Password reset with DNS flush

%3CLINGO-SUB%20id%3D%22lingo-sub-1174236%22%20slang%3D%22en-US%22%3EPassword%20reset%20with%20DNS%20flush%3C%2FLINGO-SUB%3E%3CLINGO-BODY%20id%3D%22lingo-body-1174236%22%20slang%3D%22en-US%22%3E%3CP%3EHello%2C%3C%2FP%3E%3CP%3E%26nbsp%3B%3C%2FP%3E%3CP%3EI%20have%20a%20domain%20controller%20under%20which%20I%20have%20configured%20a%20few%20systems.%20The%20regular%20password%20update%20policy%20was%20imposed%20under%20which%20most%20of%20the%20users%20updated%20their%20password.%3C%2FP%3E%3CP%3E%26nbsp%3B%3C%2FP%3E%3CP%3EHowever%20one%20of%20them%20updated%20his%20password%20after%20the%20password%20expiration.%20Now%20the%20catch%20is%2C%20when%20he%20updated%20his%20password%2C%20he%20was%20able%20to%20login%20with%20his%20earlier%20password%20than%20the%20new%20one%20as%20it%20said%20'access%20denied%20or%20the%20user%20is%20not%20found%20on%20the%20active%20directly'%20(when%20in-fact%20he%20was).%20Guess%20it%20was%20some%20cache%20that%20helped%20him%20login%20with%20his%20earlier%20password.%3C%2FP%3E%3CP%3E%26nbsp%3B%3C%2FP%3E%3CP%3ESubsequently.%20when%20we%20further%20diagnosed%20the%20issue%20we%20found%20that%20the%20DNS%20setting%20which%20was%20pointing%20towards%20to%20the%20DC%20got%20flushed%20and%20it%20was%20set%20to%20'obtain%20DNS%20settings%20automatically'.%3C%2FP%3E%3CP%3E%26nbsp%3B%3C%2FP%3E%3CP%3ENeedless%20to%20say%20%2C%20once%20that%20was%20fixed%2C%20things%20were%20back%20to%20their%20pristine%20state%20(just%20like%20always).%3C%2FP%3E%3CP%3E%26nbsp%3B%3C%2FP%3E%3CP%3EWhat%20I%20would%20like%20to%20know%20is%20why%20such%20a%20strange%20behavior%20occurred%20om%20the%20system%20side.%26nbsp%3B%3C%2FP%3E%3CP%3EWhy%20did%20it%20flush%20the%20DNS%20settings%20for%20a%20password%20update%3F%26nbsp%3B%3C%2FP%3E%3CP%3EAny%20specific%20authentication%20process%20like%20kerberos%20or%20so%20might%20have%20triggered%20this%3F%3C%2FP%3E%3CP%3E%26nbsp%3B%3C%2FP%3E%3CP%3EAny%20help%20would%20be%20appreciated.%3C%2FP%3E%3CP%3E%26nbsp%3B%3C%2FP%3E%3CP%3ERegards.%3C%2FP%3E%3C%2FLINGO-BODY%3E%3CLINGO-LABS%20id%3D%22lingo-labs-1174236%22%20slang%3D%22en-US%22%3E%3CLINGO-LABEL%3EWindows%20Server%3C%2FLINGO-LABEL%3E%3C%2FLINGO-LABS%3E%3CLINGO-SUB%20id%3D%22lingo-sub-1222244%22%20slang%3D%22en-US%22%3ERe%3A%20Password%20reset%20with%20DNS%20flush%3C%2FLINGO-SUB%3E%3CLINGO-BODY%20id%3D%22lingo-body-1222244%22%20slang%3D%22en-US%22%3E%3CP%3E%3CA%20href%3D%22https%3A%2F%2Ftechcommunity.microsoft.com%2Ft5%2Fuser%2Fviewprofilepage%2Fuser-id%2F557852%22%20target%3D%22_blank%22%3E%40swap007%3C%2FA%3E%26nbsp%3Bbased%20on%20how%20you%20described%20this%2C%20it%20sounds%20like%20his%20workstation%20was%20getting%20DNS%20info%20from%20a%20different%20system%20(maybe%20the%20router)%20instead%20of%20the%20Windows%20DC%20DNS%20server.%20As%20such%20everything%20was%20running%20with%20cached%20creds%20as%20the%20DNS%20Zone%20for%20the%20domain%20was%20likely%20not%20resolvable%20via%20the%20routers%20DNS.%26nbsp%3B%3C%2FP%3E%3CP%3E%26nbsp%3B%3C%2FP%3E%3CP%3EThe%20fact%20that%20they%20could%20log%20in%20with%20old%20creds%20shows%20that%20window%20was%20attempting%20to%20use%20cached%20creds%20instead%20of%20validating%20against%20a%20DC.%20I'd%20check%20the%20event%20logs%20on%20the%20machine%20and%20see%20if%20you%20have%20errors%20around%20not%20finding%20logon%20servers.%26nbsp%3B%26nbsp%3B%3C%2FP%3E%3C%2FLINGO-BODY%3E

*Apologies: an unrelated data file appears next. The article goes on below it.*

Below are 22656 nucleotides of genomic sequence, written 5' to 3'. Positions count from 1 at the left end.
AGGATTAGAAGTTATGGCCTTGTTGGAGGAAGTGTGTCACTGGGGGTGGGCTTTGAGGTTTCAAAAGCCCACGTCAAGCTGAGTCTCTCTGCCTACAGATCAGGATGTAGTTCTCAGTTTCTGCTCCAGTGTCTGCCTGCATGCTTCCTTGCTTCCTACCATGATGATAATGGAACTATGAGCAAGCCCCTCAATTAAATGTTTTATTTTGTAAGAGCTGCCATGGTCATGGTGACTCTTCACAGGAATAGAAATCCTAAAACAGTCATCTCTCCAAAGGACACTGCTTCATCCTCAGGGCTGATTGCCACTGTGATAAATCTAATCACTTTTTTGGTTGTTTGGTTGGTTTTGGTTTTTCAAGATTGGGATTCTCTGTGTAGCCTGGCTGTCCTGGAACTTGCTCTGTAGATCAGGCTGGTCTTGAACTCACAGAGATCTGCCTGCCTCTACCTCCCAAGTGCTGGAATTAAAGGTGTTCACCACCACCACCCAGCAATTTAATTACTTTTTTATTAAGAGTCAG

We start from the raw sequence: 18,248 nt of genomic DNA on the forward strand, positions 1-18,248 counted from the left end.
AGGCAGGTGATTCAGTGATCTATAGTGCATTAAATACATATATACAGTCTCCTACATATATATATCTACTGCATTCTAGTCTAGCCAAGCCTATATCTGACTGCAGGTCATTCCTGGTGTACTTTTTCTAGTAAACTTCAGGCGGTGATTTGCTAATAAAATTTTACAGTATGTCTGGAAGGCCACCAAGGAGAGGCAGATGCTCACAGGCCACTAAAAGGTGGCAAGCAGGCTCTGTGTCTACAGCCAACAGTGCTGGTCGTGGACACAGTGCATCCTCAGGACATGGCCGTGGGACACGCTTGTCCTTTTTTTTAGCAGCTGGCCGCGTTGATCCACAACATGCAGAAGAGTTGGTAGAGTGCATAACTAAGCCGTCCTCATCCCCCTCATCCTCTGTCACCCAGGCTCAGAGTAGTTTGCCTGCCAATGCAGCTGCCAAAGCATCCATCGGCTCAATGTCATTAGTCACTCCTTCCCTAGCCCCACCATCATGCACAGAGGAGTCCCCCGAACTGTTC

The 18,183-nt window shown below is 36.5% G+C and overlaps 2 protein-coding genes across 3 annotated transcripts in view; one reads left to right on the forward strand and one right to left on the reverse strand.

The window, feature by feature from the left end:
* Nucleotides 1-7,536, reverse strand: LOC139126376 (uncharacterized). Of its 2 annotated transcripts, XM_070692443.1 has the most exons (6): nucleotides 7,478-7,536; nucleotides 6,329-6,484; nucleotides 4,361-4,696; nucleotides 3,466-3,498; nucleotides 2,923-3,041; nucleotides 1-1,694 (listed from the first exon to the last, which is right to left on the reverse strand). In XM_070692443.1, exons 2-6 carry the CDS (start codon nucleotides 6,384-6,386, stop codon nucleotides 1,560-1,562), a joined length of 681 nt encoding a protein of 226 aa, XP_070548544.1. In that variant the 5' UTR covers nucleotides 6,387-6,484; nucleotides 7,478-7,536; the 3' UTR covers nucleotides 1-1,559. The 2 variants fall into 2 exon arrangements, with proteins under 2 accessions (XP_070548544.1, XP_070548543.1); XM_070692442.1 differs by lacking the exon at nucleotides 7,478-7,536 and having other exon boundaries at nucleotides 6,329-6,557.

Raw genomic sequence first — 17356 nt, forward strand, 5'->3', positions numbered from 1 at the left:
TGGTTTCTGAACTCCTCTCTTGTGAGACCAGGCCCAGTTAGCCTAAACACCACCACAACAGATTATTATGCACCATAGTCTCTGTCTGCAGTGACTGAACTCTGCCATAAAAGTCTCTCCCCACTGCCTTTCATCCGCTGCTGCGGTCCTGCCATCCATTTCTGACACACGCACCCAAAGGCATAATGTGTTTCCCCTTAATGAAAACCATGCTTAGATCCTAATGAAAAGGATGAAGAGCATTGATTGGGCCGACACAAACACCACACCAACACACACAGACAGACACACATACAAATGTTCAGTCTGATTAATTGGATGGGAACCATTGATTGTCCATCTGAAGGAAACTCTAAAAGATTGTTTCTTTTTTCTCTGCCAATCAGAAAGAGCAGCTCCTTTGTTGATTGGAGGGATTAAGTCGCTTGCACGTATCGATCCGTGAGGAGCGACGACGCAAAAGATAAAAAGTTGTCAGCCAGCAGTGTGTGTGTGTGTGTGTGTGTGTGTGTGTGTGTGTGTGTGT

Visitor

Hello,

 

I have a domain controller under which I have configured a few systems. The regular password update policy was imposed under which most of the users updated their password.

 

However one of them updated his password after the password expiration. Now the catch is, when he updated his password, he was able to login with his earlier password than the new one as it said 'access denied or the user is not found on the active directly' (when in-fact he was). Guess it was some cache that helped him login with his earlier password.

 

Subsequently. when we further diagnosed the issue we found that the DNS setting which was pointing towards to the DC got flushed and it was set to 'obtain DNS settings automatically'.

 

Needless to say , once that was fixed, things were back to their pristine state (just like always).

 

What I would like to know is why such a strange behavior occurred om the system side. 

Why did it flush the DNS settings for a password update? 

Any specific authentication process like kerberos or so might have triggered this?

 

Any help would be appreciated.

 

Regards.

1 Reply

@swap007 based on how you described this, it sounds like his workstation was getting DNS info from a different system (maybe the router) instead of the Windows DC DNS server. As such everything was running with cached creds as the DNS Zone for the domain was likely not resolvable via the routers DNS. 

 

The fact that they could log in with old creds shows that window was attempting to use cached creds instead of validating against a DC. I'd check the event logs on the machine and see if you have errors around not finding logon servers.